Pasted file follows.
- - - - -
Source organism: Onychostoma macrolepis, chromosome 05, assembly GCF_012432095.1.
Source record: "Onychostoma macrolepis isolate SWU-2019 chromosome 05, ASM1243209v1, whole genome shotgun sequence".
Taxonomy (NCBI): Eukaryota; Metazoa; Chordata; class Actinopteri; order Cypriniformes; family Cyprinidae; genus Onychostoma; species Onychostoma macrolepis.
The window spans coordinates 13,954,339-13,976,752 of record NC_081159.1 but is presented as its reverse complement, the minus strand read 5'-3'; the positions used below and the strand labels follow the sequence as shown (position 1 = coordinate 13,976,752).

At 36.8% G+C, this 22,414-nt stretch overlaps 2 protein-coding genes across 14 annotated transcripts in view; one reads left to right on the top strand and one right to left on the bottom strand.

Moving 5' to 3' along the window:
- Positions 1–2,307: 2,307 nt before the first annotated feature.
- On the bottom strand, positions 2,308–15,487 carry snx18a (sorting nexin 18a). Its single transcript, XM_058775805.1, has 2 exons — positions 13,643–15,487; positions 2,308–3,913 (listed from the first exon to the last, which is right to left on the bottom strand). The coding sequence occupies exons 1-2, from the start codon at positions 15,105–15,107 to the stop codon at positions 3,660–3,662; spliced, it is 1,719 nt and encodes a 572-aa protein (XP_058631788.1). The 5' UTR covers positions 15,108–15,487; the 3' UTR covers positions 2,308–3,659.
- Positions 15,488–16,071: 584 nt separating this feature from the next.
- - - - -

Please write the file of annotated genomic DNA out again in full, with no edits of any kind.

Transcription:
Source organism: Onychostoma macrolepis, chromosome 05, assembly GCF_012432095.1.
Source record: "Onychostoma macrolepis isolate SWU-2019 chromosome 05, ASM1243209v1, whole genome shotgun sequence".
Taxonomy (NCBI): Eukaryota; Metazoa; Chordata; class Actinopteri; order Cypriniformes; family Cyprinidae; genus Onychostoma; species Onychostoma macrolepis.
The window spans coordinates 13,954,339-13,976,752 of record NC_081159.1 but is presented as its reverse complement, the minus strand read 5'-3'; the positions used below and the strand labels follow the sequence as shown (position 1 = coordinate 13,976,752).

At 36.8% G+C, this 22,414-nt stretch overlaps 2 protein-coding genes across 14 annotated transcripts in view; one reads left to right on the top strand and one right to left on the bottom strand.

Moving 5' to 3' along the window:
- Positions 1–2,307: 2,307 nt before the first annotated feature.
- On the bottom strand, positions 2,308–15,487 carry snx18a (sorting nexin 18a). Its single transcript, XM_058775805.1, has 2 exons — positions 13,643–15,487; positions 2,308–3,913 (listed from the first exon to the last, which is right to left on the bottom strand). The coding sequence occupies exons 1-2, from the start codon at positions 15,105–15,107 to the stop codon at positions 3,660–3,662; spliced, it is 1,719 nt and encodes a 572-aa protein (XP_058631788.1). The 5' UTR covers positions 15,108–15,487; the 3' UTR covers positions 2,308–3,659.
- Positions 15,488–16,071: 584 nt separating this feature from the next.